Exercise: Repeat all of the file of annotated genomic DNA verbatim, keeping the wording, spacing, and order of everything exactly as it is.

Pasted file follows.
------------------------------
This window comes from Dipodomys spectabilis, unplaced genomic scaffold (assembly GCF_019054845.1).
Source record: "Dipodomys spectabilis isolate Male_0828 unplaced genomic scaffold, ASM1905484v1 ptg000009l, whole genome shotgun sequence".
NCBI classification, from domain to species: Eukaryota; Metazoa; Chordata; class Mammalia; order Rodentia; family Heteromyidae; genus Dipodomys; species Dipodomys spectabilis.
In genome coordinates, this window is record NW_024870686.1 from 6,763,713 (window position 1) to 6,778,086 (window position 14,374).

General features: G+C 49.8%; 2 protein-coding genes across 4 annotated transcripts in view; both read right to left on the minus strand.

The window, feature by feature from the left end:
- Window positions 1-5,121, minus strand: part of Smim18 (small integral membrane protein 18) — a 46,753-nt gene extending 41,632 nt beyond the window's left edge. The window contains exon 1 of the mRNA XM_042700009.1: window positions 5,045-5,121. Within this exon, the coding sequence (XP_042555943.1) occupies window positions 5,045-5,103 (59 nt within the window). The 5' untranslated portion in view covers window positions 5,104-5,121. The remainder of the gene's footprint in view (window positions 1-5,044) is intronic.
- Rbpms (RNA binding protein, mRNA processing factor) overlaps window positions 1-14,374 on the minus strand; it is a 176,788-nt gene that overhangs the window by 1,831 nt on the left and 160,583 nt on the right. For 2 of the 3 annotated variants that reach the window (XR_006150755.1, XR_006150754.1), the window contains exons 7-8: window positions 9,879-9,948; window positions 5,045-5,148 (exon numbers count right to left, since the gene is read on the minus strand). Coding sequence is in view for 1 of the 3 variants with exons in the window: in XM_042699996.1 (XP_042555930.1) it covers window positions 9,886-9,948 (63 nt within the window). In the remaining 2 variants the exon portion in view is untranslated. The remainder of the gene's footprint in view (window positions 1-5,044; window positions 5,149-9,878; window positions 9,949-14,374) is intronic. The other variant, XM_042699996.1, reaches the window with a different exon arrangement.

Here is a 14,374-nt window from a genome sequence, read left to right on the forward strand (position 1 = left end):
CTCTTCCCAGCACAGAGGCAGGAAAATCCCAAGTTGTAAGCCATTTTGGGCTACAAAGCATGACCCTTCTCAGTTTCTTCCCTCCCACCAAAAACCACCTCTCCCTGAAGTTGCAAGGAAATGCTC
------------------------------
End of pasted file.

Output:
This window comes from Dipodomys spectabilis, unplaced genomic scaffold (assembly GCF_019054845.1).
Source record: "Dipodomys spectabilis isolate Male_0828 unplaced genomic scaffold, ASM1905484v1 ptg000009l, whole genome shotgun sequence".
NCBI classification, from domain to species: Eukaryota; Metazoa; Chordata; class Mammalia; order Rodentia; family Heteromyidae; genus Dipodomys; species Dipodomys spectabilis.
In genome coordinates, this window is record NW_024870686.1 from 6,763,713 (window position 1) to 6,778,086 (window position 14,374).

General features: G+C 49.8%; 2 protein-coding genes across 4 annotated transcripts in view; both read right to left on the minus strand.

The window, feature by feature from the left end:
- Window positions 1-5,121, minus strand: part of Smim18 (small integral membrane protein 18) — a 46,753-nt gene extending 41,632 nt beyond the window's left edge. The window contains exon 1 of the mRNA XM_042700009.1: window positions 5,045-5,121. Within this exon, the coding sequence (XP_042555943.1) occupies window positions 5,045-5,103 (59 nt within the window). The 5' untranslated portion in view covers window positions 5,104-5,121. The remainder of the gene's footprint in view (window positions 1-5,044) is intronic.
- Rbpms (RNA binding protein, mRNA processing factor) overlaps window positions 1-14,374 on the minus strand; it is a 176,788-nt gene that overhangs the window by 1,831 nt on the left and 160,583 nt on the right. For 2 of the 3 annotated variants that reach the window (XR_006150755.1, XR_006150754.1), the window contains exons 7-8: window positions 9,879-9,948; window positions 5,045-5,148 (exon numbers count right to left, since the gene is read on the minus strand). Coding sequence is in view for 1 of the 3 variants with exons in the window: in XM_042699996.1 (XP_042555930.1) it covers window positions 9,886-9,948 (63 nt within the window). In the remaining 2 variants the exon portion in view is untranslated. The remainder of the gene's footprint in view (window positions 1-5,044; window positions 5,149-9,878; window positions 9,949-14,374) is intronic. The other variant, XM_042699996.1, reaches the window with a different exon arrangement.

Here is a 14,374-nt window from a genome sequence, read left to right on the forward strand (position 1 = left end):
CTCTTCCCAGCACAGAGGCAGGAAAATCCCAAGTTGTAAGCCATTTTGGGCTACAAAGCATGACCCTTCTCAGTTTCTTCCCTCCCACCAAAAACCACCTCTCCCTGAAGTTGCAAGGAAATGCTC